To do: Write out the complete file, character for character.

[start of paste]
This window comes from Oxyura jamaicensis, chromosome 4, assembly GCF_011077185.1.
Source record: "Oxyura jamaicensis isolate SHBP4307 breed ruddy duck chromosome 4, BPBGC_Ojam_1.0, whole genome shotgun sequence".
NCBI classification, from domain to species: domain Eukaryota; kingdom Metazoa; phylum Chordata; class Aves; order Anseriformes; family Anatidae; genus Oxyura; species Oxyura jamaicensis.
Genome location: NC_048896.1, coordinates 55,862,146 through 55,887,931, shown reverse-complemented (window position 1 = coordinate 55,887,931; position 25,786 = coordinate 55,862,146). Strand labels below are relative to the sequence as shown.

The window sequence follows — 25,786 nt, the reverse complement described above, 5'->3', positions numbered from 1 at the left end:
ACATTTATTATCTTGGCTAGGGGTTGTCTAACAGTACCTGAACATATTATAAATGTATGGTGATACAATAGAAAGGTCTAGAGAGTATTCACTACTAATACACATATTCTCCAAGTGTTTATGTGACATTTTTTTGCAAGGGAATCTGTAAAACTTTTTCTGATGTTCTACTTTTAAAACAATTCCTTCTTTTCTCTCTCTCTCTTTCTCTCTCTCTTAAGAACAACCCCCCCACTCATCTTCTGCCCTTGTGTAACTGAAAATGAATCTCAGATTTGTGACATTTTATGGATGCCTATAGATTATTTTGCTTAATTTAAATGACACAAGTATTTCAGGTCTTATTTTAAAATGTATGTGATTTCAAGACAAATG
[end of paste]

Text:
This window comes from Oxyura jamaicensis, chromosome 4, assembly GCF_011077185.1.
Source record: "Oxyura jamaicensis isolate SHBP4307 breed ruddy duck chromosome 4, BPBGC_Ojam_1.0, whole genome shotgun sequence".
NCBI classification, from domain to species: domain Eukaryota; kingdom Metazoa; phylum Chordata; class Aves; order Anseriformes; family Anatidae; genus Oxyura; species Oxyura jamaicensis.
Genome location: NC_048896.1, coordinates 55,862,146 through 55,887,931, shown reverse-complemented (window position 1 = coordinate 55,887,931; position 25,786 = coordinate 55,862,146). Strand labels below are relative to the sequence as shown.

The window sequence follows — 25,786 nt, the reverse complement described above, 5'->3', positions numbered from 1 at the left end:
ACATTTATTATCTTGGCTAGGGGTTGTCTAACAGTACCTGAACATATTATAAATGTATGGTGATACAATAGAAAGGTCTAGAGAGTATTCACTACTAATACACATATTCTCCAAGTGTTTATGTGACATTTTTTTGCAAGGGAATCTGTAAAACTTTTTCTGATGTTCTACTTTTAAAACAATTCCTTCTTTTCTCTCTCTCTCTTTCTCTCTCTCTTAAGAACAACCCCCCCACTCATCTTCTGCCCTTGTGTAACTGAAAATGAATCTCAGATTTGTGACATTTTATGGATGCCTATAGATTATTTTGCTTAATTTAAATGACACAAGTATTTCAGGTCTTATTTTAAAATGTATGTGATTTCAAGACAAATG